Notes and Resources
|12:00||Welcome & Overview|
|1:00||Keynote: A conversation with Jessica del Rosario|
|1:35||Room 1:Health Equity 101 (Equidad en Salud)
Room 2: Growing Food for Health (El Cultivo de Alimentos para la Salud)
|2:40||Room 1:Racial and Economic Equity
and Healthy Food (La Equidad Racial y Económica y la Comida Sana)
Room 2:Year-Round Local Food Access (Durante todo el año Acceso a Comida Local)
|3:50||Breakouts: A chance for discussion with panelists and forum participants|
|4:45||Closing and Next Steps|
|5:00||Local food samples and cash bar until 7pm.|
Keynote:Jessica del Rosario
Jessica del Rosario has a diverse background in program management and cross-sector facilitation, spanning the non-profit and for-profit sectors. She currently serves as Project Director for the Massachusetts Convergence Partnership, a public/private funder collaborative focused on improving community and resident health outcomes. In this role, Jessica recently led a statewide work group that developed policy, programmatic, and research recommendations for the Massachusetts Local Food Action Plan in the areas of food access, security, and health. She is now on the steering committee for the Massachusetts Food System Collaborative, an entity promoting and facilitating implementation of the Plan. Jessica previously worked at The Boston Foundation, most recently as Program Officer overseeing the Foundation’s housing and community development portfolio. Earlier in her career, Jessica held various positions at hunger relief organizations (two food banks, a food pantry, and a soup kitchen) and private sector firms (human resources, technology, management, and policy consulting). Jessica received a Bachelor’s degree in sociology and political science from the University of Connecticut and a Master of Public Administration from Seton Hall University. A first generation Filipino American, Jessica is guided by an inquisitive nature and a belief that her leadership is at its best when in service to others. She lives in Quincy, Massachusetts with her partner Tim.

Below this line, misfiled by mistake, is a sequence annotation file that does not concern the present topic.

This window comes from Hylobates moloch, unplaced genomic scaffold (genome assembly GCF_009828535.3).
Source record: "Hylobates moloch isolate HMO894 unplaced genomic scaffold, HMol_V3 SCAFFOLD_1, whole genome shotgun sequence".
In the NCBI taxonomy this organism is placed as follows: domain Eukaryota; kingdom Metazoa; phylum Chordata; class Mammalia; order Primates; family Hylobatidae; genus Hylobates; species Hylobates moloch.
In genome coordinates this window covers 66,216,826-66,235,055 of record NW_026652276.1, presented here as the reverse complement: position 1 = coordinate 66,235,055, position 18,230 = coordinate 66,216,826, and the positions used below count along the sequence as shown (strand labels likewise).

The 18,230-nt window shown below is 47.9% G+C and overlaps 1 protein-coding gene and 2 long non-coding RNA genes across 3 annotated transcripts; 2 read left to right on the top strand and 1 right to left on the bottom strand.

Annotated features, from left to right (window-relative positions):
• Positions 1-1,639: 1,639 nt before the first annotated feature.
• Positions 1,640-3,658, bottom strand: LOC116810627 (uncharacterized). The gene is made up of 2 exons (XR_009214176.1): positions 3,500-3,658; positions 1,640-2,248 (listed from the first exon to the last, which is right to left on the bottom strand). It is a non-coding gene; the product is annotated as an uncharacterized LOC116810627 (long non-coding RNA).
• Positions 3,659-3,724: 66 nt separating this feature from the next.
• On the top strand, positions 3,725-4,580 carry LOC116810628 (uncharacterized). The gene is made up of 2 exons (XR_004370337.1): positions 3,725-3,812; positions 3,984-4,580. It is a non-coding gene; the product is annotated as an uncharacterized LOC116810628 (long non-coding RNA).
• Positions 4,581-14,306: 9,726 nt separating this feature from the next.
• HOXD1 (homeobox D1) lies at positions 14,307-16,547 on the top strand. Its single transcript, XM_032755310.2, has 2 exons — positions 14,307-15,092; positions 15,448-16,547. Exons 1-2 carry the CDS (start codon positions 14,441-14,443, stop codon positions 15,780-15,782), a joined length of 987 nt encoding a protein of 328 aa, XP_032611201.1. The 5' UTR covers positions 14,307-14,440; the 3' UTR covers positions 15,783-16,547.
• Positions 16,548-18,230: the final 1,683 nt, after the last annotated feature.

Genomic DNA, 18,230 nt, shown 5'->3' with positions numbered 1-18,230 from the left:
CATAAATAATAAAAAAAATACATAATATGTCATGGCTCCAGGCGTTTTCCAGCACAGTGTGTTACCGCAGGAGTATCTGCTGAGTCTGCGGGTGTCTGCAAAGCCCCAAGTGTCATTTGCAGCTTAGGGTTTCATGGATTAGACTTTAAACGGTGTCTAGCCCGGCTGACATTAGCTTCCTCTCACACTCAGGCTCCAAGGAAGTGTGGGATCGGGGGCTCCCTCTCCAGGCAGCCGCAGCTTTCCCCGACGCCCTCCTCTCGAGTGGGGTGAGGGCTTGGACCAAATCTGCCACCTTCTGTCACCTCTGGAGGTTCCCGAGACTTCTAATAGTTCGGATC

Heather Bialecki-Canning, North Quabbin Community Coalition
Heather Bialecki-Canning is the Executive Director of the North Quabbin Community Coalition. NQCC’s mission is to improve the quality of life for all those living, and working in the North Quabbin Region. NQCC has been an integral part of identifying community needs, addressing barriers, and helping to right disparities in the fields of health and wellness for all.